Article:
Patisserie Valerie saved in buyout backed by Irish private equity firm

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The Patisserie Valerie cafe chain has been saved from closure by a management buyout backed by an Irish private equity firm.

Almost 100 cafes will be rescued in the deal, backed by Causeway Capital, while another 21 sites under the Philpotts brand have been bought by AF Blakemore & Son, the family owned company which is the largest operator of Spar franchise outlets in the UK. The two deals will save about 2,000 jobs.

Patisserie Holdings – the listed parent company of the two chains – said they had been sold for £13m in total and there was also strong interest in the Baker & Spice chain.

Dublin-based Causeway specialises in investing in small and medium-sized companies and already owns BB Bakers + Baristas, which has 60 sites in the UK and Ireland.

Causeway Capital’s Matt Scaife said: “Patisserie Valerie is a heritage brand, much loved by its loyal customers. This investment should mark the end of a turbulent period for customers and suppliers alike. We are delighted to partner with the team and look forward to helping the business return to growth.”

The private equity firm said it wanted to help existing management to “refresh and renew” the Patisserie Valerie brand. The chief executive, Steve Francis, a turnaround specialist, joined the business in November after a £40m black hole was uncovered in its finances last October.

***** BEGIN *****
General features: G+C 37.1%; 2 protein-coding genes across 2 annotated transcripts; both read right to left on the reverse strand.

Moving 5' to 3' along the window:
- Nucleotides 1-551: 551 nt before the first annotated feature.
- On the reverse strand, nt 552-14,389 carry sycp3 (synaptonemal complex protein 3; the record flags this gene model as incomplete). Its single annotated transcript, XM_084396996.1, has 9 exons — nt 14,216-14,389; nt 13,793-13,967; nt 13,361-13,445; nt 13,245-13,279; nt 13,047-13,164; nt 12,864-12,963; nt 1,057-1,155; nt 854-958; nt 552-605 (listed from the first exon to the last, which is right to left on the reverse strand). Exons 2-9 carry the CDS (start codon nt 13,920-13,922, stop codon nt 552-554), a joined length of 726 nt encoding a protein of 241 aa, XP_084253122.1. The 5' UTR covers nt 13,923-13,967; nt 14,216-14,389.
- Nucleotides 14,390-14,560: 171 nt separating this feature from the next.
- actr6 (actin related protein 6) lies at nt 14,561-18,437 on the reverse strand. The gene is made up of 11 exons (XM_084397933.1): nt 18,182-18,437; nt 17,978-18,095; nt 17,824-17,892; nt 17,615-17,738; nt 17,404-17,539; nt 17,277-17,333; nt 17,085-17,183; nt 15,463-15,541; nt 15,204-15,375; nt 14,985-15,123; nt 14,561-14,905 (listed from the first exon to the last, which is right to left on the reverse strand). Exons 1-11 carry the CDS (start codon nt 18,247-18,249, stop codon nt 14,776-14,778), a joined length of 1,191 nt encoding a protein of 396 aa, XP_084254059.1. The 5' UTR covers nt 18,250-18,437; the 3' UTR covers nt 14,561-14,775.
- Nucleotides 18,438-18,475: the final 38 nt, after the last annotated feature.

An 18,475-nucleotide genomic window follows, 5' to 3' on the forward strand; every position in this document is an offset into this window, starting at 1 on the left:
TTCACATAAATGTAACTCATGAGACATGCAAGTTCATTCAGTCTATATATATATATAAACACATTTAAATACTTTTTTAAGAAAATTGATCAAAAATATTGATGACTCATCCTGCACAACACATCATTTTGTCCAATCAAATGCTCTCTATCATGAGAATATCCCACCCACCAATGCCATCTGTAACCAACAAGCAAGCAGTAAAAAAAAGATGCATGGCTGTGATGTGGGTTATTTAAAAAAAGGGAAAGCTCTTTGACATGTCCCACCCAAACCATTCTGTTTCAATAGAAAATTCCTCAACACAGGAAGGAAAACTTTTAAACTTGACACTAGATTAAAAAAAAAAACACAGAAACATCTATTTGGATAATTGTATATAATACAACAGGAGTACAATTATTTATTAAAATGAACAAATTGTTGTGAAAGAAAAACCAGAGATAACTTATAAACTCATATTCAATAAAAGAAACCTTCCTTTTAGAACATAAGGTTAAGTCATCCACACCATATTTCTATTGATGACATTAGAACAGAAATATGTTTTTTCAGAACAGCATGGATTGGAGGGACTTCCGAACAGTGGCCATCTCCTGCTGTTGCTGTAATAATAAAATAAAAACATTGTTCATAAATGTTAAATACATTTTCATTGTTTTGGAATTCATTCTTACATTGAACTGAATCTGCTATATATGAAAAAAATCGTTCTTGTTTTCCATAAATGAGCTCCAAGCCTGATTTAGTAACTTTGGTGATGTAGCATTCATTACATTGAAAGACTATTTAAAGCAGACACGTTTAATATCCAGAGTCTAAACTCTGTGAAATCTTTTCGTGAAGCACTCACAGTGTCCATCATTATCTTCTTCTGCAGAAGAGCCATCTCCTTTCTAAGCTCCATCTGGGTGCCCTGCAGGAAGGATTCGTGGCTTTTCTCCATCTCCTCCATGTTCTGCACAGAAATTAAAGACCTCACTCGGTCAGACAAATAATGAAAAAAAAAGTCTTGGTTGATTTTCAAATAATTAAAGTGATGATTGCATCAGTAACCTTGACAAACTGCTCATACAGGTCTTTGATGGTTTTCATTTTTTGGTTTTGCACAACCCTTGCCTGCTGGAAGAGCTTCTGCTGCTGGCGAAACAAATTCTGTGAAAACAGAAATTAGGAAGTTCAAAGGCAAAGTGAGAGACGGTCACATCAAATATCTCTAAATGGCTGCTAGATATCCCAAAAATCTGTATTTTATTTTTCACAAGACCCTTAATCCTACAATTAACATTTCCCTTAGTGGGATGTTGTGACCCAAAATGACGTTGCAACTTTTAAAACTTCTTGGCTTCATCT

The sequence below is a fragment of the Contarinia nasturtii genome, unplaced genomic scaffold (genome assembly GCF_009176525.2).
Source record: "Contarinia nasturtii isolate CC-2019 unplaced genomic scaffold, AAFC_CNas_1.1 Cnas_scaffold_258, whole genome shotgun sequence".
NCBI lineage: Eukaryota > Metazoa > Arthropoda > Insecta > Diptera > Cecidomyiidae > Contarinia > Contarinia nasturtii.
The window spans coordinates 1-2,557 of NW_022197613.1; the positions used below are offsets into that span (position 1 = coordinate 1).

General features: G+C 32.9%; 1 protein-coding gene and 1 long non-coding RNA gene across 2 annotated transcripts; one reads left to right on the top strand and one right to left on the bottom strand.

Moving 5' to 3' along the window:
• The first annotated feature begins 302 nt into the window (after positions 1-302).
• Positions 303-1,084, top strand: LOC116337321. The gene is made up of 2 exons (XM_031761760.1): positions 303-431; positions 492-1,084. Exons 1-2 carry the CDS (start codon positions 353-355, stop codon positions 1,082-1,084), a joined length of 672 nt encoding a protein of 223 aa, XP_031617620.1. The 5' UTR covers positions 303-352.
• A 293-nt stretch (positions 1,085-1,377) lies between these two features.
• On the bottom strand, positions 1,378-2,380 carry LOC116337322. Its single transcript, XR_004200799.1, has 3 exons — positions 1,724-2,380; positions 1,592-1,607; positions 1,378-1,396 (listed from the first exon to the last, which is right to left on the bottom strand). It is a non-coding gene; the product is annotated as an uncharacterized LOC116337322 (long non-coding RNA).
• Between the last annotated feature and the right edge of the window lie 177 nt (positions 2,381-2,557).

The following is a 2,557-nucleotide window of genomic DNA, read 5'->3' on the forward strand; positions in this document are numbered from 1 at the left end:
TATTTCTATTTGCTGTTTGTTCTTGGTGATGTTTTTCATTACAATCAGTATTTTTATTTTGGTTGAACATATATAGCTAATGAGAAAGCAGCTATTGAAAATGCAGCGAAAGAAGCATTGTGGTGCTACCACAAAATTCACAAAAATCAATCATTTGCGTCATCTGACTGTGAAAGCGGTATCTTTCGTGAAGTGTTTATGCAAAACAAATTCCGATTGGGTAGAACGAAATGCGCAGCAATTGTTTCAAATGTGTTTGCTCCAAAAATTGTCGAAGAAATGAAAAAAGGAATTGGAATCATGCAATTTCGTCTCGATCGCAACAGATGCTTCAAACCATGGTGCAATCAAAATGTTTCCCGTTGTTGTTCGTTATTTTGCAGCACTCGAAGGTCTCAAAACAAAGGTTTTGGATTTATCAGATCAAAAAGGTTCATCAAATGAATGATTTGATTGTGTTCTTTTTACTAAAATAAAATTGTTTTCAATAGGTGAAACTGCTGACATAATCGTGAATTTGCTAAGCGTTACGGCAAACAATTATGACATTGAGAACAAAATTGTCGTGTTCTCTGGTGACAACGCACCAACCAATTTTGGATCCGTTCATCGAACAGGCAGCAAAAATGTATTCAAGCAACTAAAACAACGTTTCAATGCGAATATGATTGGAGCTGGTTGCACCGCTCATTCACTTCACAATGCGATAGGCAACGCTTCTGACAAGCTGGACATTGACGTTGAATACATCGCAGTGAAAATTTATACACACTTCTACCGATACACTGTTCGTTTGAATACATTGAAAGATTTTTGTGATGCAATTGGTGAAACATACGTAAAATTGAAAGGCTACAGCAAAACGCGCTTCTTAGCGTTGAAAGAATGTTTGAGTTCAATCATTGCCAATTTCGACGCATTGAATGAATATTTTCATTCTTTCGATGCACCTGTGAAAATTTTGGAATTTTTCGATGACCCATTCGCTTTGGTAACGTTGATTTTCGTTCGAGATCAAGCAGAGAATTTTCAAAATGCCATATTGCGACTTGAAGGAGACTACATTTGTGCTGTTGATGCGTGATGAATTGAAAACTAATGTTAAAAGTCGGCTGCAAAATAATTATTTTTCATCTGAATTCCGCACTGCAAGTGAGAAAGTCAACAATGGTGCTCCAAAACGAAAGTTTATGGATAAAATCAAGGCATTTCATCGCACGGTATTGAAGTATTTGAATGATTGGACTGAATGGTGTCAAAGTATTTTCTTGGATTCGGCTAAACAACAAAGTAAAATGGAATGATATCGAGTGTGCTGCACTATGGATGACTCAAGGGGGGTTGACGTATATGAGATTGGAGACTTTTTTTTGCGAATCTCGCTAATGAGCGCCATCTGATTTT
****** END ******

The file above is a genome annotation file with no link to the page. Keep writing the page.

The rescue comes only days after Mike Ashley’s Sports Direct walked away from talks to buy the stricken cake chain.

Patisserie Valerie went into administration in January, blaming its financial difficulties on “very significant manipulation” of its balance sheet and “extensive” misstatement of its accounts. It suspended its finance chief Chris Marsh, who subsequently resigned after being arrested and bailed by police.

The Serious Fraud Office has said it is investigating an individual in relation to Patisserie Holdings, the cafe chain’s parent company, but has not commented further.

The company was valued at £450m before the black hole was discovered. Its collapse into administration wiped out shareholders, including the chairman, Luke Johnson.

Administrators at KPMG, who are running the company, have already closed 71 of Patisserie Valerie’s near 200 stores and concessions while they sought a buyer for the company. Dozens of bids were received, either for the whole company or some of its stores. Around 900 jobs have been lost.

Patisserie Valerie

Food & drink industry

Retail industry



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